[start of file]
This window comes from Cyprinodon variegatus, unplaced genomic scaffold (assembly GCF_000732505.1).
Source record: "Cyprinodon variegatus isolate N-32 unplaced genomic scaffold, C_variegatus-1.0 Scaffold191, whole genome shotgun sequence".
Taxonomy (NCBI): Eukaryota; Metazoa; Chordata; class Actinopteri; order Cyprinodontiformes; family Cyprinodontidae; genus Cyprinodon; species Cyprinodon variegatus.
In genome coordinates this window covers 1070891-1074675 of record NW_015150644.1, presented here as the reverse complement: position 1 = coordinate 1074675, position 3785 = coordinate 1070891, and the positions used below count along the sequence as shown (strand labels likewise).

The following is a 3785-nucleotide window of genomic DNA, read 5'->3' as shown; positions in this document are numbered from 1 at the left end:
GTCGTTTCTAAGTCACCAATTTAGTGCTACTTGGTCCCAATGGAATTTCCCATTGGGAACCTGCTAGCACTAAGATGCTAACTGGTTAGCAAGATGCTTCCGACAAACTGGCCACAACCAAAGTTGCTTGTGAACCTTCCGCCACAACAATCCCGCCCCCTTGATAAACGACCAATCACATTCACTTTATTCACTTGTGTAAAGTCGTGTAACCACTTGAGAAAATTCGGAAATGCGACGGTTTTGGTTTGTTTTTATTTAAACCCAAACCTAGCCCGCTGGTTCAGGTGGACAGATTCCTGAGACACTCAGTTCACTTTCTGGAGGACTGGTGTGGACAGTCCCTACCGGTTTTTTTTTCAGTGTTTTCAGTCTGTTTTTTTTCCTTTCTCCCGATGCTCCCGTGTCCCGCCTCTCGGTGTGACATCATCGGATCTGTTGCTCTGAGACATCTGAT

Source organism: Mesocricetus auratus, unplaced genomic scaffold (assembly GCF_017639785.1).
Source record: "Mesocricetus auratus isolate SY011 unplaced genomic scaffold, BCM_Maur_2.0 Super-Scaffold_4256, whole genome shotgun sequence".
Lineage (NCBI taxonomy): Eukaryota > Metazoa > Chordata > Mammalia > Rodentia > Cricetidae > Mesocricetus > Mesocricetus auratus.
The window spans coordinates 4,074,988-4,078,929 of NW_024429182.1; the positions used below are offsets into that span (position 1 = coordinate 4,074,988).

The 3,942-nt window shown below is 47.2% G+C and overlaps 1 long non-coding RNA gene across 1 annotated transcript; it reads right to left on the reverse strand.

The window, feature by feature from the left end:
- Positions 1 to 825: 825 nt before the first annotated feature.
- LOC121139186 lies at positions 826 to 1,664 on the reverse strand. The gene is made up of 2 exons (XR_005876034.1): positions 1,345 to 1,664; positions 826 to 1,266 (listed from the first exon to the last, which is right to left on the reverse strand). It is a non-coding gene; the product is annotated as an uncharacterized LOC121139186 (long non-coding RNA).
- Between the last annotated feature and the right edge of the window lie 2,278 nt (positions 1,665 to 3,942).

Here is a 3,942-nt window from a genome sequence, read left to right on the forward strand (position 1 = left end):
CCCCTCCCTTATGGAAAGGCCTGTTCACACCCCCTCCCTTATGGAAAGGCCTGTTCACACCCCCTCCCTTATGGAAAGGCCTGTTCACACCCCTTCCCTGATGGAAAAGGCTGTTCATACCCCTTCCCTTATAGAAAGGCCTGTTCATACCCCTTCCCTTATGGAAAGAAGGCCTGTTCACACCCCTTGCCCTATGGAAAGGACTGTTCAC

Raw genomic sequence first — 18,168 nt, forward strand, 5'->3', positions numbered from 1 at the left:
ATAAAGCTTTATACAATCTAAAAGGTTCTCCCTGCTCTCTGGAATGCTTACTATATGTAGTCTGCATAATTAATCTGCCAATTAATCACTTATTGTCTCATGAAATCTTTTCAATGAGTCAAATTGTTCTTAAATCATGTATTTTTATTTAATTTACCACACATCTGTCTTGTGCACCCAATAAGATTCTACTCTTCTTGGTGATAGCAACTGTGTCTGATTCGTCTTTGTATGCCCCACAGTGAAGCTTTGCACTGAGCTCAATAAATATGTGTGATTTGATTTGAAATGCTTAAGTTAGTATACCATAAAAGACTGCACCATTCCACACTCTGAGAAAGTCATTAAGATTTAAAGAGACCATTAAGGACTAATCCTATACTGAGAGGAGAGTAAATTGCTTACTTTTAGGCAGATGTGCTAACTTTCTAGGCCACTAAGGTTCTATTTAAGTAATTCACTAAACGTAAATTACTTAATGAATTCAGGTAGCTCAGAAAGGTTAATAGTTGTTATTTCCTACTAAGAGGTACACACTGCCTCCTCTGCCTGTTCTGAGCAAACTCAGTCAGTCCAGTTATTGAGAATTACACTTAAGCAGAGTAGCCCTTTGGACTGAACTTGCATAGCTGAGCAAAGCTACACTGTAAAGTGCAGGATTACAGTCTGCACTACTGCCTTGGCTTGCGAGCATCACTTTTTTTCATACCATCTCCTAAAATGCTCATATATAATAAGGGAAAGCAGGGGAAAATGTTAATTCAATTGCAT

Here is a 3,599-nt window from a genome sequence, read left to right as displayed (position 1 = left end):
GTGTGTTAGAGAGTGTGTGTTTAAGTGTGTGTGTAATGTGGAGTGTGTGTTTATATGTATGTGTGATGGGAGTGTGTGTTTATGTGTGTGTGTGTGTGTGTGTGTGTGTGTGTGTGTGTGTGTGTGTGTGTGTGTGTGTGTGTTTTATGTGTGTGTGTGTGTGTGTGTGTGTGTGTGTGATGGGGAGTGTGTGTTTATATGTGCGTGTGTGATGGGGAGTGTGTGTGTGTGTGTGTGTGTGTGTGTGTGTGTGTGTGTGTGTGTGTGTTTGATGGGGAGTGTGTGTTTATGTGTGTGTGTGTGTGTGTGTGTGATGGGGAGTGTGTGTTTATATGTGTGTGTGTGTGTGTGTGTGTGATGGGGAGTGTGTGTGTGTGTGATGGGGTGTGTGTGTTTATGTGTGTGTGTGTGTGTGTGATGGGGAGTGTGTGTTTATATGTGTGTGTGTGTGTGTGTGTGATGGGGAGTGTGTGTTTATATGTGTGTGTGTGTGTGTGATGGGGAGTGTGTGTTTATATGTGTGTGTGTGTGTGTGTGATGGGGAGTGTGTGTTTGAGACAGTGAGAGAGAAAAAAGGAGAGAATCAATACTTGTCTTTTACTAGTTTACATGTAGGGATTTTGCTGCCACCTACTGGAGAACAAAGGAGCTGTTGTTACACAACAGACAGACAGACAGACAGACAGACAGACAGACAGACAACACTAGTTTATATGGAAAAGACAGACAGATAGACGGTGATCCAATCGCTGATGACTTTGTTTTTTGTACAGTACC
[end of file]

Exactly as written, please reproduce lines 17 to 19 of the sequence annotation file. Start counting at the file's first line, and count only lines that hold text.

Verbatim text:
CCCCTCCCTTATGGAAAGGCCTGTTCACACCCCCTCCCTTATGGAAAGGCCTGTTCACACCCCCTCCCTTATGGAAAGGCCTGTTCACACCCCTTCCCTGATGGAAAAGGCTGTTCATACCCCTTCCCTTATAGAAAGGCCTGTTCATACCCCTTCCCTTATGGAAAGAAGGCCTGTTCACACCCCTTGCCCTATGGAAAGGACTGTTCAC

Raw genomic sequence first — 18,168 nt, forward strand, 5'->3', positions numbered from 1 at the left:
ATAAAGCTTTATACAATCTAAAAGGTTCTCCCTGCTCTCTGGAATGCTTACTATATGTAGTCTGCATAATTAATCTGCCAATTAATCACTTATTGTCTCATGAAATCTTTTCAATGAGTCAAATTGTTCTTAAATCATGTATTTTTATTTAATTTACCACACATCTGTCTTGTGCACCCAATAAGATTCTACTCTTCTTGGTGATAGCAACTGTGTCTGATTCGTCTTTGTATGCCCCACAGTGAAGCTTTGCACTGAGCTCAATAAATATGTGTGATTTGATTTGAAATGCTTAAGTTAGTATACCATAAAAGACTGCACCATTCCACACTCTGAGAAAGTCATTAAGATTTAAAGAGACCATTAAGGACTAATCCTATACTGAGAGGAGAGTAAATTGCTTACTTTTAGGCAGATGTGCTAACTTTCTAGGCCACTAAGGTTCTATTTAAGTAATTCACTAAACGTAAATTACTTAATGAATTCAGGTAGCTCAGAAAGGTTAATAGTTGTTATTTCCTACTAAGAGGTACACACTGCCTCCTCTGCCTGTTCTGAGCAAACTCAGTCAGTCCAGTTATTGAGAATTACACTTAAGCAGAGTAGCCCTTTGGACTGAACTTGCATAGCTGAGCAAAGCTACACTGTAAAGTGCAGGATTACAGTCTGCACTACTGCCTTGGCTTGCGAGCATCACTTTTTTTCATACCATCTCCTAAAATGCTCATATATAATAAGGGAAAGCAGGGGAAAATGTTAATTCAATTGCAT